Published: 07/19/05
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Making the Tax System Work for Low-Income Savers: The Saver's Credit (Policy Briefs/Tax Policy: Issues and Options)
William G. GaleJ. Mark IwryPeter Orszag

The federal tax system provides little incentive for participation in tax-preferred saving plans to households that most need to save more for retirement and whose contributions would most likely represent an actual increase in savings. By contrast, the tax code provides its strongest incentives to those who already are generally better prepared for retirement and who are more likely to use tax-preferred vehicles as a shelter than as an opportunity to increase overall saving. The saver's credit, helps correct this "upside-down" structure of tax incentives for retirement saving.

Published: 07/07/05
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How to Better Encourage Homeownership (Policy Briefs/Tax Policy: Issues and Options)
Adam CarassoC. Eugene SteuerleElizabeth Bell

The way federal housing benefits are doled out suggests a U-shaped curve; subsidies are heaped on most households at higher incomes and some at very low incomes. Those in between get little. This brief describes revenue-neutral reforms that would level out the U-shaped curve and deliver ownership subsidies more equitably and efficiently to lower-to-middle-income households. Converting home-related tax deductions into refundable, capped credits introduces greater progressivity into the tax system, encourages homeownership among those at lower incomes, and curtails government subsidies for ever greater amounts of home borrowing.

Published: 06/29/05
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Tax Credits for Health Insurance (Policy Briefs/Tax Policy: Issues and Options)
Leonard E. BurmanJonathan Gruber

Over 40 million Americans under age 65--the overwhelming majority of them in working families--lack health insurance. The public ultimately shoulders the burden of paying for the medical treatment of those lacking insurance, either through higher taxes or higher health care costs. Expanding health coverage through the tax system may not be the most efficient path, but tax subsidies appear the only game in town for expanding the federal role in the provision of health insurance. This policy brief examines implications of major expansions in tax credits for health insurance, starting with the President's refundable tax credit proposal.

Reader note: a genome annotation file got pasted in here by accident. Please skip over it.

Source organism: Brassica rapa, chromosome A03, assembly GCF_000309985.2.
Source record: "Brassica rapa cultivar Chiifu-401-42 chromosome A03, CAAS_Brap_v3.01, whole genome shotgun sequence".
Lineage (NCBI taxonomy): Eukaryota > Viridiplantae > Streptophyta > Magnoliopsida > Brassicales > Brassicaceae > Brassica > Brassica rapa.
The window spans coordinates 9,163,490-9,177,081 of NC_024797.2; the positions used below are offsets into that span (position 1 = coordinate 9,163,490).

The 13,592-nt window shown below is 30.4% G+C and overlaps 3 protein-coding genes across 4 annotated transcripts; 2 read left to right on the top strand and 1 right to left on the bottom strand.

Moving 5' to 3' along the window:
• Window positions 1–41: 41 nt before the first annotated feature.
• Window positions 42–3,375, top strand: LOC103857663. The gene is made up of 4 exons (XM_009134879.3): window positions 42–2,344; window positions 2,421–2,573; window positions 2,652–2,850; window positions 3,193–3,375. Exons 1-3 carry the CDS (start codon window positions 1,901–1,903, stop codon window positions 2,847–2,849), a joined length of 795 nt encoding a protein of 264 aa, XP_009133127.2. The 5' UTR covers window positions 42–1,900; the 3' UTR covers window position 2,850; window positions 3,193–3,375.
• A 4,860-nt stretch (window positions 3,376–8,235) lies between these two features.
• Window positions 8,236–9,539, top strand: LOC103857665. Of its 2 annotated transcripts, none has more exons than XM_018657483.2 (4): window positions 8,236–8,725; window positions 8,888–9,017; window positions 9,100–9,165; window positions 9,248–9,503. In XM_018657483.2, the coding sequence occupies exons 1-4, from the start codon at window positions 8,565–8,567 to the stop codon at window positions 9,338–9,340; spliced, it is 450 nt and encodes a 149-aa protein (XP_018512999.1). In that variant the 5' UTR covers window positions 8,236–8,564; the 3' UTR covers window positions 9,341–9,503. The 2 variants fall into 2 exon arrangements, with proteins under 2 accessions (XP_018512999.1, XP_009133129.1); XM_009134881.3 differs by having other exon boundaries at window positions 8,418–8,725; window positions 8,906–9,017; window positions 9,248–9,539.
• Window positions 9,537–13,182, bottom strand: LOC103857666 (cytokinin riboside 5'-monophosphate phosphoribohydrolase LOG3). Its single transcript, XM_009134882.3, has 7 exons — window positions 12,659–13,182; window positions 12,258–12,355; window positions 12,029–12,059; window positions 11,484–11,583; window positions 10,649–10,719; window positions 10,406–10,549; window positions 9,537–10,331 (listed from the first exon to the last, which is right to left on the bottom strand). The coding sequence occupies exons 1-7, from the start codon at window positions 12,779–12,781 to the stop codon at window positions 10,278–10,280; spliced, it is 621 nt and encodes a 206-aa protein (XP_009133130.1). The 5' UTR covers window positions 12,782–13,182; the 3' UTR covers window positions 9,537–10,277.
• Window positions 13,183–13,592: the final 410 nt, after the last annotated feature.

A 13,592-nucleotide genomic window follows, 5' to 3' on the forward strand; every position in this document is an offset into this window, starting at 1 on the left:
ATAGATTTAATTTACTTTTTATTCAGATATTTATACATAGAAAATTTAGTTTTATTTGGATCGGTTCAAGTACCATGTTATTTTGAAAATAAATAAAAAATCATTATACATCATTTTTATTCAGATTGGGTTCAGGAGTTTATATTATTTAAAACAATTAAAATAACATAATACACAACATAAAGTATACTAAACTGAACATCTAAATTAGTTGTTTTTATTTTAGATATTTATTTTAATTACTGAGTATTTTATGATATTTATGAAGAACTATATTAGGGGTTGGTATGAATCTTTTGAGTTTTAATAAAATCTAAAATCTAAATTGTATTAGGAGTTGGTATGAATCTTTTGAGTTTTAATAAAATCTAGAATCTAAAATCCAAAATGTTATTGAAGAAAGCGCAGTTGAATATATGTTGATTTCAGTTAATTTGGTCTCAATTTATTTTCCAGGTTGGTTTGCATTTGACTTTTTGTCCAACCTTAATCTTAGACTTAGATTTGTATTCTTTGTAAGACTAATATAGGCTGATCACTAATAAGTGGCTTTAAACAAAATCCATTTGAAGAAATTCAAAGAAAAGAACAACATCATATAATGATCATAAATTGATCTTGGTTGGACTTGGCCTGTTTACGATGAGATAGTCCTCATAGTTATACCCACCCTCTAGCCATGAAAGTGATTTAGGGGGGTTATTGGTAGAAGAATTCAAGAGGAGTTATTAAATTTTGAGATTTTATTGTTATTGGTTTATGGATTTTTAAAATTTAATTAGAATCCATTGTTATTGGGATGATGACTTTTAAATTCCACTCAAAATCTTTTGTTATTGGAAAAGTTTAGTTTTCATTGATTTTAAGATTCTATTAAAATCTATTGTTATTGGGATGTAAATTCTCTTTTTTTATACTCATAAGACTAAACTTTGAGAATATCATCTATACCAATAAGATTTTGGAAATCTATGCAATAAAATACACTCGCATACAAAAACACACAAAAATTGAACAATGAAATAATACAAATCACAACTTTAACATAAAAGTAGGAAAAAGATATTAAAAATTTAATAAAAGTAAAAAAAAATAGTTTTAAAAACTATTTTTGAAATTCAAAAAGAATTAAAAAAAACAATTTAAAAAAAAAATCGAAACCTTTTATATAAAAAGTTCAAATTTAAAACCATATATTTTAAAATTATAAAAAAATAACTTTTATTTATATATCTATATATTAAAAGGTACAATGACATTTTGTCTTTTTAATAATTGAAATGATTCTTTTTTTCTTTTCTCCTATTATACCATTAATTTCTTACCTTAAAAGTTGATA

Published: 06/23/05
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Options to Reform the Estate Tax (Policy Briefs/Tax Policy: Issues and Options)
Leonard E. BurmanWilliam G. GaleJeff Rohaly

Retargeting the estate tax to very wealthy households and lowering its rates would blunt much of the criticism against it while retaining many of its advantages. This brief explains how the estate tax works and examines who is affected by it under current law. It discusses how reform would affect tax revenues, the distribution of tax burdens, farms and small businesses, and charitable giving and bequests. A concluding section discusses ways to reduce the tax's complexity.

Published: 03/23/05
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High-Income Families Benefit Most from New Education Savings Incentives (Policy Briefs/Tax Policy: Issues and Options)
Susan Dynarski

If funds from education savings plans are not used for schooling, the penalties more than offset the tax benefits for lower-income families. But higher-income families gain even if their children do not go to college. A new breed of tax-advantaged savings vehicle has emerged for the college bound. Earnings on both the federal Coverdell Education Savings Account (ESA) and the state-level 529 savings plan are tax-free if the funds are used for postsecondary education. One reason that the advantages of these education plans rise sharply with income is that that those with the highest marginal tax rates benefit the most from sheltering income. This brief explains how these new college plans work.

Published: 02/28/05